World Lung Day 2020: Lung Health Advocacy and Action
September 25th marks World Lung Day, a day designed to highlight the burden of respiratory infections and chronic lung disease throughout the world.
On this day, 200 respiratory health organisations worldwide will be promoting this event. The Institute of Respiratory Health is a member and, of course, fully supports the worldwide advocacy for people suffering from respiratory health problems.
This is an initiative that marks a special day in the battle to help make lives easier for the sufferers of these incurable diseases. As a valued supporter of our activities, you will know that respiratory diseases are an ongoing concern, and the additional load of COVID19 infection is only making everything worse, particularly since we do not know whether there will be long-term lung health implications.
The continuing problem of respiratory diseases worldwide has recently been highlighted in a report published in Lancet Respiratory Medicine, with support from the Bill and Melinda Gates Foundation. The Chronic Respiratory Disease Collaborators, the authors of this publication, report that, in 2017, 545 million people throughout the world suffered from a chronic respiratory disease, which represented the third leading cause of all deaths after cardiovascular disease and cancer. The number of people dying from such diseases in 2017 was almost 4 million. This is an increase of 18% since 1990, but the authors suggest that this relates to population growth and ageing. If you take these into account, prevalence and death rates have actually dropped whilst absolute numbers continue to increase. Australia is not immune; in the last 6 months chronic respiratory disease was the fourth leading cause of death after cancer, dementia and cardiovascular disease – almost 5,000 people died (excluding deaths from lung cancer).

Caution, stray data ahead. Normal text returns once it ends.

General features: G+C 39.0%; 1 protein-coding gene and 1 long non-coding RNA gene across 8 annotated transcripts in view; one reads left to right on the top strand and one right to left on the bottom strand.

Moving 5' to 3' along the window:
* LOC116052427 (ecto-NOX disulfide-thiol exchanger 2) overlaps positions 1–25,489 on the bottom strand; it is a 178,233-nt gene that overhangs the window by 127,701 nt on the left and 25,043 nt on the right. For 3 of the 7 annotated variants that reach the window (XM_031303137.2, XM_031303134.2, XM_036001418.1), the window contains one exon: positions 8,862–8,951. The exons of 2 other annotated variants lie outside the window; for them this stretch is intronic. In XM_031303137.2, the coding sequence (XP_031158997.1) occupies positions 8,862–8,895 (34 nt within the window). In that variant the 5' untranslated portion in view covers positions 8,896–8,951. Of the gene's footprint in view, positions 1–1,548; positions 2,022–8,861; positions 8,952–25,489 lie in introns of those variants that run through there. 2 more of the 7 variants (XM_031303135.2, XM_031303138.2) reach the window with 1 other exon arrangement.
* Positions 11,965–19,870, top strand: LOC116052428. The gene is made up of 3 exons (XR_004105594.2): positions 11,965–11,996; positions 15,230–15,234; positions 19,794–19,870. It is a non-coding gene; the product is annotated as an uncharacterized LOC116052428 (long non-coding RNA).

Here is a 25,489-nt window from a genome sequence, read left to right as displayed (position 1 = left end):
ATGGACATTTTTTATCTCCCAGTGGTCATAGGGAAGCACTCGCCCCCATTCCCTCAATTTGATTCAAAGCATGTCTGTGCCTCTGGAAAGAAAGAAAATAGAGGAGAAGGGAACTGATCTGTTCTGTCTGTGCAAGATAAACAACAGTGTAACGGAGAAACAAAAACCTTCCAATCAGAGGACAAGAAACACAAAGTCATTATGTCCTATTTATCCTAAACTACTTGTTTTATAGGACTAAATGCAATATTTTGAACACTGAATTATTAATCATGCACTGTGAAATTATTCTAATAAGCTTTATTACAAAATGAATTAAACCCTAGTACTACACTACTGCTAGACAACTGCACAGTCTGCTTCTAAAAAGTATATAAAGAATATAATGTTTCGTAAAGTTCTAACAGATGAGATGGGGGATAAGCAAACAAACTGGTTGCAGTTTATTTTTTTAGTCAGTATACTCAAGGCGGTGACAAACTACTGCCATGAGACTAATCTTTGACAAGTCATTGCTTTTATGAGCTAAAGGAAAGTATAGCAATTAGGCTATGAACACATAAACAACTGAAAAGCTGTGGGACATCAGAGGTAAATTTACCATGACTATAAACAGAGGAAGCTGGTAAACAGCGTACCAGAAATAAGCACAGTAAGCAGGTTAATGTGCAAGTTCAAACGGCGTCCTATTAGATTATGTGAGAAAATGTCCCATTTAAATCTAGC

The causes of such diseases remain the same as they have been for years, namely smoking (both direct and indirect), air pollution and the burning of biomass for heating and cooking. Most deaths were due to chronic obstructive disease, with prevalence greatest in high income populations compared to south Asia, but in this latter group, morbidity and mortality were higher. Chronic respiratory disease in men worldwide was influence by smoking, but in women, indoor and outdoor air pollution were most significant. At the conclusion of this report, the collaborators indicate that, in comparison to other leading causes of death, either there remain yet to be determined risk factors, and/or that more resources are required to treat chronic respiratory diseases.
Further information may be found at: GBD Chronic Respiratory Disease Collaborators. Prevalence and attributable health burden of chronic respiratory diseases, 1990-2017: a systematic analysis for the Global Burden of Disease Study 2017.
How you can help
This year, with respiratory health firmly in the spotlight, it is a great opportunity to raise awareness of lung health. You can share these pledges in support of #WorldLungDay.